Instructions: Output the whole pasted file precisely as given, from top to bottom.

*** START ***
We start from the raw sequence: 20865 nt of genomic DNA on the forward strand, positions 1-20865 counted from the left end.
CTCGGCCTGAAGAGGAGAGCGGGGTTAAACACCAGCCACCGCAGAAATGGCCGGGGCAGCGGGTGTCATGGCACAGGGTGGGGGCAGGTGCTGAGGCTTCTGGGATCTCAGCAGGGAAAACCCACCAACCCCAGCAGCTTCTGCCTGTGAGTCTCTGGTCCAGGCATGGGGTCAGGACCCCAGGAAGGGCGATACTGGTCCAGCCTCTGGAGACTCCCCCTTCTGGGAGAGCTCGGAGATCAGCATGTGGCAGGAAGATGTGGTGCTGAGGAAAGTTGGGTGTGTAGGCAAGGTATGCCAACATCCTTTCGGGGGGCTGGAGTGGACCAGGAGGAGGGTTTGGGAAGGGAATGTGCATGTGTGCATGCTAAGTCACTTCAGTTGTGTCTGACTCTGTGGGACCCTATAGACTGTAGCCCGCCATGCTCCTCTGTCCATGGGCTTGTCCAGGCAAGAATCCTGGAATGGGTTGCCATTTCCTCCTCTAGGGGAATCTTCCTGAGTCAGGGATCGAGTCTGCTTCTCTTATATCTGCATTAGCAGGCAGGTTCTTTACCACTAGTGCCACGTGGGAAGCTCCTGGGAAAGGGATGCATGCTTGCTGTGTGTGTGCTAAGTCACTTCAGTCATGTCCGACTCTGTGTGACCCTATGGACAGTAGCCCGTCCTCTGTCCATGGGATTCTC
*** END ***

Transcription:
We start from the raw sequence: 20865 nt of genomic DNA on the forward strand, positions 1-20865 counted from the left end.
CTCGGCCTGAAGAGGAGAGCGGGGTTAAACACCAGCCACCGCAGAAATGGCCGGGGCAGCGGGTGTCATGGCACAGGGTGGGGGCAGGTGCTGAGGCTTCTGGGATCTCAGCAGGGAAAACCCACCAACCCCAGCAGCTTCTGCCTGTGAGTCTCTGGTCCAGGCATGGGGTCAGGACCCCAGGAAGGGCGATACTGGTCCAGCCTCTGGAGACTCCCCCTTCTGGGAGAGCTCGGAGATCAGCATGTGGCAGGAAGATGTGGTGCTGAGGAAAGTTGGGTGTGTAGGCAAGGTATGCCAACATCCTTTCGGGGGGCTGGAGTGGACCAGGAGGAGGGTTTGGGAAGGGAATGTGCATGTGTGCATGCTAAGTCACTTCAGTTGTGTCTGACTCTGTGGGACCCTATAGACTGTAGCCCGCCATGCTCCTCTGTCCATGGGCTTGTCCAGGCAAGAATCCTGGAATGGGTTGCCATTTCCTCCTCTAGGGGAATCTTCCTGAGTCAGGGATCGAGTCTGCTTCTCTTATATCTGCATTAGCAGGCAGGTTCTTTACCACTAGTGCCACGTGGGAAGCTCCTGGGAAAGGGATGCATGCTTGCTGTGTGTGTGCTAAGTCACTTCAGTCATGTCCGACTCTGTGTGACCCTATGGACAGTAGCCCGTCCTCTGTCCATGGGATTCTC